Another difference between the two schools is to be seen in the vastly greater emphasis the Boston painters gave to arabesque as an element in their composition. The outstanding Dutch painters often composed admirably, balancing their masses of light and dark and the placement and action of their figures. But none of them, again excepting the amazing Vermeer, showed much awareness of the additional beauty attained when the silhouettes of the dark masses are studied to make a pattern that is in itself entertaining to the eye. It is precisely the study of this abstract patterning which, when it is successful, gives to the Boston interiors a liveliness and a distinction of composition rarely found in those of Holland.

Other differences are equally notable. The modem tempo of execution is more rapid, if not in actual, fact, certainly in appearance, and intentionally so. The modem painters habitually work with color schemes both higher in key and cooler in tonality than the brownish basic tone ofthe older masters permitted. And at times the New England artists express a subdued lyricism which is all their own. Indeed, the differences are so great that a comparison of the two schools is only useful insofar as it serves to bring into relief the predominant artistic objectives of the painters who made Boston one of the outstanding centers of American painting at the time the Guild was founded.

Sculpture has been an important element of the Guild from the start and is an important element in it today. But the painters have been numerically preponderant and have been chiefly responsible for giving the association its distinctive character. This character was largely established by the most influential of the founders, painters who received national recognition and played an important part in the development of American art. The present exhibition gives especial prominence to the work of these men. Many of the artists are no longer with us, but their pictures remain, and there can be little, doubt that the best of these will take their place as a part of our national heritage.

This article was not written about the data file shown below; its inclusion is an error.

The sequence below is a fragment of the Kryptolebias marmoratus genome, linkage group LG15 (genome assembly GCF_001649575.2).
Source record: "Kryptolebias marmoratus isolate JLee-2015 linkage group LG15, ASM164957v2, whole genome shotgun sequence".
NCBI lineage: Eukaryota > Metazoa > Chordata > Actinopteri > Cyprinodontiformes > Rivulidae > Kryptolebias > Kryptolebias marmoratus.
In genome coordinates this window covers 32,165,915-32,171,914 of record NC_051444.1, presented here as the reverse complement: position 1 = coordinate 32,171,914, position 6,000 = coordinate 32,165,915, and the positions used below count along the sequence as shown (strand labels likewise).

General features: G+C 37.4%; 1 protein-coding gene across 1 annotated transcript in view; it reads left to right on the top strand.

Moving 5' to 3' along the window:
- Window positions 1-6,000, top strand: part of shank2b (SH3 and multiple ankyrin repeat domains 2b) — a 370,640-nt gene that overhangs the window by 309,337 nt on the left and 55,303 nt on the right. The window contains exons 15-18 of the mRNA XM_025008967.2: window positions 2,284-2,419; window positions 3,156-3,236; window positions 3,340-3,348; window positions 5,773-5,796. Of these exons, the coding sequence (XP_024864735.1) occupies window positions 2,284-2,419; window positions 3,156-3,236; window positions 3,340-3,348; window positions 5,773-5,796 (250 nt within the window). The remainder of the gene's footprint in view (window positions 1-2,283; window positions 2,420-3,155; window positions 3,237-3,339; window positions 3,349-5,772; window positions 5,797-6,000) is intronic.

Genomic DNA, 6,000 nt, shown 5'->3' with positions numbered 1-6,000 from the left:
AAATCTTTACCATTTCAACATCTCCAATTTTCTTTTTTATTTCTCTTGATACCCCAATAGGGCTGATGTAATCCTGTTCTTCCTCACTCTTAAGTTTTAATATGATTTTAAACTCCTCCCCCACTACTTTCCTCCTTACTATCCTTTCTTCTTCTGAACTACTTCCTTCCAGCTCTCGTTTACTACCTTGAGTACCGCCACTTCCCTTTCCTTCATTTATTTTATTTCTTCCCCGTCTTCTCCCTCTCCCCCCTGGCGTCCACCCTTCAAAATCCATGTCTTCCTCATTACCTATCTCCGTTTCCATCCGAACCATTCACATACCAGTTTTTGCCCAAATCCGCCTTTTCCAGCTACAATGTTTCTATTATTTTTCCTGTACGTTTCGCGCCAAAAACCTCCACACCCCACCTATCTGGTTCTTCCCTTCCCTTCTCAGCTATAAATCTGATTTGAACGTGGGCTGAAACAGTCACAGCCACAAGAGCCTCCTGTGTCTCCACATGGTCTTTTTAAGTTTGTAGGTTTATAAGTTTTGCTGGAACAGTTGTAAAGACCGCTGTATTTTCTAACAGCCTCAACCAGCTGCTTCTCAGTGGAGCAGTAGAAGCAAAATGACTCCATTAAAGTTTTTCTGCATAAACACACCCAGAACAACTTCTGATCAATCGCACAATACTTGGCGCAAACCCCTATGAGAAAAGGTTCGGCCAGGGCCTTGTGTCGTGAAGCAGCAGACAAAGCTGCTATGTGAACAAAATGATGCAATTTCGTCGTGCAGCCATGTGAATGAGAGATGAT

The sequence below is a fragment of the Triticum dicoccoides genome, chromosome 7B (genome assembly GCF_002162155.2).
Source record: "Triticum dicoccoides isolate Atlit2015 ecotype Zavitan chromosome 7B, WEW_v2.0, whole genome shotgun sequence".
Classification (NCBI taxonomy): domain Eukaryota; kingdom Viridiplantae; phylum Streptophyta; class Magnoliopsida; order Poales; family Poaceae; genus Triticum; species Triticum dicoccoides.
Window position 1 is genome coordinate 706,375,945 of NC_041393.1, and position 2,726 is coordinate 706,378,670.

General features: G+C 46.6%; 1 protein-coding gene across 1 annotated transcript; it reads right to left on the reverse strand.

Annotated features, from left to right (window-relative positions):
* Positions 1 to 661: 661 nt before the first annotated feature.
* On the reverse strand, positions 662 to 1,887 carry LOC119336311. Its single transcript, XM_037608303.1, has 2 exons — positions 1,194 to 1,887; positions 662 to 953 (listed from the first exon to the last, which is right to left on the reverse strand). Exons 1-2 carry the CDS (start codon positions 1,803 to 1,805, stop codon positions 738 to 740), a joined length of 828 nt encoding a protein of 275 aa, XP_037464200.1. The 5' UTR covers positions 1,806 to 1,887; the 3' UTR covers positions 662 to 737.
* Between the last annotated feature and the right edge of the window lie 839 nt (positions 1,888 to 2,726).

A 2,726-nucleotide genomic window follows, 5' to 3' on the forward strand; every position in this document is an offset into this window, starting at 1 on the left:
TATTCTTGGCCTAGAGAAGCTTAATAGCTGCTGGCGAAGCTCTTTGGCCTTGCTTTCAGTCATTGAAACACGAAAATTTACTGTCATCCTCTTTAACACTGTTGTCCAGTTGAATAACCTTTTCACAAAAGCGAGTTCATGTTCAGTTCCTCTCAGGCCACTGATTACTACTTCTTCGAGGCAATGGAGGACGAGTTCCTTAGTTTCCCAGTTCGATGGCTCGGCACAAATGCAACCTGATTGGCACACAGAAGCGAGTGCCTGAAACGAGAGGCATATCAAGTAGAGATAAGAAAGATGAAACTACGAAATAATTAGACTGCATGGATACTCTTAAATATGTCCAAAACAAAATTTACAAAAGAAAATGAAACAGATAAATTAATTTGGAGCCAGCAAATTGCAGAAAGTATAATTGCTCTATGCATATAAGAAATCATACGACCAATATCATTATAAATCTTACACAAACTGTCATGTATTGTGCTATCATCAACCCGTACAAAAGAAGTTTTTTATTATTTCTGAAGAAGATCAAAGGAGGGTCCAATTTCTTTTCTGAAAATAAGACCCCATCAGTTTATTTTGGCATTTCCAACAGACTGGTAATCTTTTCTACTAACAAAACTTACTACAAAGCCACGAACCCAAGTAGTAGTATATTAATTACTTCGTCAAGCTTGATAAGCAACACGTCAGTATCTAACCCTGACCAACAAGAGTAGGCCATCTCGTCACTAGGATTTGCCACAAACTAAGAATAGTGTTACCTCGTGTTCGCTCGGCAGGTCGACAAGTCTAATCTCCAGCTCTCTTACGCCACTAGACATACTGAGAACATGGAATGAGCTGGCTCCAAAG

Meanwhile the Guild of Boston Artists has carried on through turbulent and difficult years. Some of the younger members have been interested in types of painting quite different from those to which the founders devoted their talents. But throughout its twenty-eight years of existence the Guild has tried to maintain its principle, that professional skill should be the prerequisite of membership. If recently fewer members have been elected it is solely because professional skill has become increasingly rare. To no one is this more a matter for regret than to those whom a life-time devoted to the practice and study of painting has convinced that no work of art can have lasting value or enduring value unless it is competently executed.